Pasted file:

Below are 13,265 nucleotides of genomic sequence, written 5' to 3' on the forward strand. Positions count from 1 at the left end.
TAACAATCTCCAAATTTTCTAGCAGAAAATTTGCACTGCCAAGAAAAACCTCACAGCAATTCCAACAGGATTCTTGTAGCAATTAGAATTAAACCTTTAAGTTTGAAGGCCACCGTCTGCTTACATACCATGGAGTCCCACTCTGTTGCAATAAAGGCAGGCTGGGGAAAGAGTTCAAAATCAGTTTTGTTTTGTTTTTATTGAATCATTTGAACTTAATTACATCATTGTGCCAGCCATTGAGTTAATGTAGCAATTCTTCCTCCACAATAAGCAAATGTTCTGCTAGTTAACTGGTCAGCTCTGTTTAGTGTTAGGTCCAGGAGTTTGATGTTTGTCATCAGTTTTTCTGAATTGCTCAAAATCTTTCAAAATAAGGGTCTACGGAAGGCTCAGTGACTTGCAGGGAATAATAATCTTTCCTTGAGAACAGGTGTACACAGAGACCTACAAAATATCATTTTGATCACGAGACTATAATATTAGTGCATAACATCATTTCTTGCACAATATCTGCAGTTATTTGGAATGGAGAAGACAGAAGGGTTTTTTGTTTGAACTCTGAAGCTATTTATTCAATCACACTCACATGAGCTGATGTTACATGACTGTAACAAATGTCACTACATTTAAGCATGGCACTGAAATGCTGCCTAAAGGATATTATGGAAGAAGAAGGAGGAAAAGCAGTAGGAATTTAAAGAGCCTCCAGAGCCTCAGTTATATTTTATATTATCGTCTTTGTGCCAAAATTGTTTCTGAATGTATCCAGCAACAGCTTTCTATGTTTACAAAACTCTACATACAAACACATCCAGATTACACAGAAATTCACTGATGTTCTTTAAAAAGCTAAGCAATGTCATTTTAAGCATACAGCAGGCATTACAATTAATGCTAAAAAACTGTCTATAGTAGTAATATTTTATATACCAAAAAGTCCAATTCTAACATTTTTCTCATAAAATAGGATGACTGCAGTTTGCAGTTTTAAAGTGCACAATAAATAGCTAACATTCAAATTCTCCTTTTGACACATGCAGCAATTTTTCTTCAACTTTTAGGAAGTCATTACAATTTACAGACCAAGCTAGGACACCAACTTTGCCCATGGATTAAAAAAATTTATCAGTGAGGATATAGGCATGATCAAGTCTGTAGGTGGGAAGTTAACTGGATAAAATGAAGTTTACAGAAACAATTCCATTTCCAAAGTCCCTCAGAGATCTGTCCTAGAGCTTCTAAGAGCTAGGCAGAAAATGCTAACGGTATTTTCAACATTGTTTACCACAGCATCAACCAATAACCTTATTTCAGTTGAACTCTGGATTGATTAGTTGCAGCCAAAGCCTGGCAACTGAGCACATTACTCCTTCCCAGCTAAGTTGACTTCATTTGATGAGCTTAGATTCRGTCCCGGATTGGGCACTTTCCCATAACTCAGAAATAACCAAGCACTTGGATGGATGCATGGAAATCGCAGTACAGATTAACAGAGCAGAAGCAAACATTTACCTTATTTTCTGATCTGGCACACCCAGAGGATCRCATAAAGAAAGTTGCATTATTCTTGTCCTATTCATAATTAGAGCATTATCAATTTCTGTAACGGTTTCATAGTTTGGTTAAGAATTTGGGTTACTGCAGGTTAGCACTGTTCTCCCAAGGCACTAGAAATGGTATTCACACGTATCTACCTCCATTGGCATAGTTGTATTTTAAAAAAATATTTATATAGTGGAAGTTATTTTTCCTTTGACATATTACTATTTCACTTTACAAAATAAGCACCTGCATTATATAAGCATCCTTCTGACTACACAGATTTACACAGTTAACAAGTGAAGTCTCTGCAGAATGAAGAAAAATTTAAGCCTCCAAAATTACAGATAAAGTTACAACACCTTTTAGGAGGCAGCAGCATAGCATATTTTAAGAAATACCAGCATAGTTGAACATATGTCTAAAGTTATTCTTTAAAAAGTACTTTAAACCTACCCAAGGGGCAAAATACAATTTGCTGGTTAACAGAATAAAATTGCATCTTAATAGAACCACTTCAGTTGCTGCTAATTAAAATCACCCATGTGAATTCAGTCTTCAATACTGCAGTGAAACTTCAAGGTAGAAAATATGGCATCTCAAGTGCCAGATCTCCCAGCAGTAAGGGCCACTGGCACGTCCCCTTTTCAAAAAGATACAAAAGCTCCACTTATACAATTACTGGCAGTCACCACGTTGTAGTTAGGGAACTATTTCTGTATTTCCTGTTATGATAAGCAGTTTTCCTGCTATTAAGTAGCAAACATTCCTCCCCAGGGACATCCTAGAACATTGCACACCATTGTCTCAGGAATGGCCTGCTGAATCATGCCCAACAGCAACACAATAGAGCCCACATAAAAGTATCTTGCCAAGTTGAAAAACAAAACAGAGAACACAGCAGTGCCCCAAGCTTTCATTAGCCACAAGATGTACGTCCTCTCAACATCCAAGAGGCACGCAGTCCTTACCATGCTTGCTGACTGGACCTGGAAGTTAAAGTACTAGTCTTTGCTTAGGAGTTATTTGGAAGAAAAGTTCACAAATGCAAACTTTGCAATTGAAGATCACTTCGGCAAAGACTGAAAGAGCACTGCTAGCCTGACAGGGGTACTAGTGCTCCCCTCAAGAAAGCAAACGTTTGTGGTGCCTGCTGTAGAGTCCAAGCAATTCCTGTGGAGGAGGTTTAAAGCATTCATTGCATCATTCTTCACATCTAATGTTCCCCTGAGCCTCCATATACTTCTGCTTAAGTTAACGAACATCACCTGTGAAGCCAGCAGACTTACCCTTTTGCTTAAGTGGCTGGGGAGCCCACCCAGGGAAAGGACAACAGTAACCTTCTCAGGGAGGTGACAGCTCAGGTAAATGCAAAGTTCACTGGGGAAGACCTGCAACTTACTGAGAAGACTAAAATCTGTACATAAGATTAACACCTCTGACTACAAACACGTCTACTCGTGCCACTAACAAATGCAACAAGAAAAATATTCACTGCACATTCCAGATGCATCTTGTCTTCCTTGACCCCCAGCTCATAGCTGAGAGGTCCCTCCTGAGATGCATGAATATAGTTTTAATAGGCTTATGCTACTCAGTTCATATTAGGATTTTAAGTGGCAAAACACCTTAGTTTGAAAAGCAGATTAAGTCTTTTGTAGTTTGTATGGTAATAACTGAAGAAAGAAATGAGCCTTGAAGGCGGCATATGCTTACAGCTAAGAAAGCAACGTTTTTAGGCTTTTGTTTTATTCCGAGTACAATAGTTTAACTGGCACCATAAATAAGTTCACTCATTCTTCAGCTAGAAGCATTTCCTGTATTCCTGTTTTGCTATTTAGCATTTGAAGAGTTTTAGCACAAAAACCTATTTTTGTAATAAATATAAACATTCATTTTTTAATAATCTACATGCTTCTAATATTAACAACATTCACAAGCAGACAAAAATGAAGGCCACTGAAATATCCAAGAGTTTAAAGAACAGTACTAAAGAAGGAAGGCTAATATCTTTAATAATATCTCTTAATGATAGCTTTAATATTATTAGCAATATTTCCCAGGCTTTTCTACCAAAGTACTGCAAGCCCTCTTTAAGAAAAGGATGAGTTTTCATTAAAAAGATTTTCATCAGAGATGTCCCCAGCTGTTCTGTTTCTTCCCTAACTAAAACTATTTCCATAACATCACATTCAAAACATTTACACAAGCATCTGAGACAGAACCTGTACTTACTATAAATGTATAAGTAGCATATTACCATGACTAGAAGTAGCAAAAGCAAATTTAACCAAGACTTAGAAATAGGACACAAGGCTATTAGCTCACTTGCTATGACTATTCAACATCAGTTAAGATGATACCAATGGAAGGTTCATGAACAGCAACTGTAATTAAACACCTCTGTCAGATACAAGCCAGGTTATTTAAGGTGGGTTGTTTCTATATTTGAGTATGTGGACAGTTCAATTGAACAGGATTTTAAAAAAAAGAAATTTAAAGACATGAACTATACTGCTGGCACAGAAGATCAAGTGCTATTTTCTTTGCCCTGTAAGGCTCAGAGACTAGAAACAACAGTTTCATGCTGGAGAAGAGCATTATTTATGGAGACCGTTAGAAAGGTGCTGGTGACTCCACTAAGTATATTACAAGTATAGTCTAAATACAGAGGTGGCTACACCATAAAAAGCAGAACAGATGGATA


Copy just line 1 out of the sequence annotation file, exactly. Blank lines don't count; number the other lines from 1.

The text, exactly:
Below are 13,265 nucleotides of genomic sequence, written 5' to 3' on the forward strand. Positions count from 1 at the left end.